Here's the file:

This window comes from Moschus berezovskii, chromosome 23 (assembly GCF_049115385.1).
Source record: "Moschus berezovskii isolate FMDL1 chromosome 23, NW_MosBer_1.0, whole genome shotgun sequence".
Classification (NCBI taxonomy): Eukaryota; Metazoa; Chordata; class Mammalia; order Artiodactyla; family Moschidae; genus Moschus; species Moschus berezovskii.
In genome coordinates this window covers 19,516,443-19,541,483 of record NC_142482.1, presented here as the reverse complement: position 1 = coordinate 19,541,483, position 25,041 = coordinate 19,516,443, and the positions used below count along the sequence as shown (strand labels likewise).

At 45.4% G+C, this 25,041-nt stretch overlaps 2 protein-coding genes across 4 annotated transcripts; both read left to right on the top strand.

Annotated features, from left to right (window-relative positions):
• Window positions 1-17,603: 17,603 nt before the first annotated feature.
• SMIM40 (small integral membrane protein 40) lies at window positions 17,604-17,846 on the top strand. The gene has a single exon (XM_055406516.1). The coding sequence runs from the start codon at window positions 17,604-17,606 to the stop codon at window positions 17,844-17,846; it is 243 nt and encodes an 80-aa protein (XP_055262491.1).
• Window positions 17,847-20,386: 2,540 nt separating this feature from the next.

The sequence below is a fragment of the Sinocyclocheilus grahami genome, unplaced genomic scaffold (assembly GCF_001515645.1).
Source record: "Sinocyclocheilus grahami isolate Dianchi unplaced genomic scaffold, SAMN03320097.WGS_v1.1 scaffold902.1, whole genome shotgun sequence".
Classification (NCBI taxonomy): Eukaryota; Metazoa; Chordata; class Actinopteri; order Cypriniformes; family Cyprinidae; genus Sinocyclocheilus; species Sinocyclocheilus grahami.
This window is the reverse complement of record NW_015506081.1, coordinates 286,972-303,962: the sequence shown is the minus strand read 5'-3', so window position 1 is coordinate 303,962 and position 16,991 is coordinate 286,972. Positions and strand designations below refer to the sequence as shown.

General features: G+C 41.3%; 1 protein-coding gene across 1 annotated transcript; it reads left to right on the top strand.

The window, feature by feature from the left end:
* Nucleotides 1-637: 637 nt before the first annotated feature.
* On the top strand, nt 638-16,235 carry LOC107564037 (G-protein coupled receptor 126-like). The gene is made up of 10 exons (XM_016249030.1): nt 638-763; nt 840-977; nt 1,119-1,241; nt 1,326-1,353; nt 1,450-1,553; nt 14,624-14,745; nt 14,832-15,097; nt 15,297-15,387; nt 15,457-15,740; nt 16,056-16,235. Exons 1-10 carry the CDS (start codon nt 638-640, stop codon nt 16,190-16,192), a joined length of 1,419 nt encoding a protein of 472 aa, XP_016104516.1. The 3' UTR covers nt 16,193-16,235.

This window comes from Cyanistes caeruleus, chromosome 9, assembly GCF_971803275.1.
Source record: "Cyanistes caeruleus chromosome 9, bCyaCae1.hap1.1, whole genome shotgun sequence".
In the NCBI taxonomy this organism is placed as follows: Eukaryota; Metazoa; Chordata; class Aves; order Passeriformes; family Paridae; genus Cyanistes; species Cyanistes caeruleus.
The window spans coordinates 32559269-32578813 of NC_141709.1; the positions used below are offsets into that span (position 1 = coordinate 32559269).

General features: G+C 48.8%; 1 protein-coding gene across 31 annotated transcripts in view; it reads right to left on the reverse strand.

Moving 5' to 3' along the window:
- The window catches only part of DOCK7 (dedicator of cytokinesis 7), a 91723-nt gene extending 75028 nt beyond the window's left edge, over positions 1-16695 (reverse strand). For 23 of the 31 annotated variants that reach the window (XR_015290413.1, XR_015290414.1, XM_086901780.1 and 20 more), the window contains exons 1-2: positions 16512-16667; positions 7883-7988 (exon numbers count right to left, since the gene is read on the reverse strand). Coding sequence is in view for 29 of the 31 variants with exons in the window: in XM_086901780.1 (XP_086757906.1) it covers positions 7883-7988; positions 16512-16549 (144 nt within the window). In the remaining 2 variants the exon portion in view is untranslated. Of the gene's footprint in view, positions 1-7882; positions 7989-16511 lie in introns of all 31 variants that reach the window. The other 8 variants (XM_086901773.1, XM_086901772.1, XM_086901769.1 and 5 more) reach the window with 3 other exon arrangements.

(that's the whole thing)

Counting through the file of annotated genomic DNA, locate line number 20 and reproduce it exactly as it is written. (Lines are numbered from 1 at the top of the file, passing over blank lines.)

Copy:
In the NCBI taxonomy this organism is placed as follows: Eukaryota; Metazoa; Chordata; class Aves; order Passeriformes; family Paridae; genus Cyanistes; species Cyanistes caeruleus.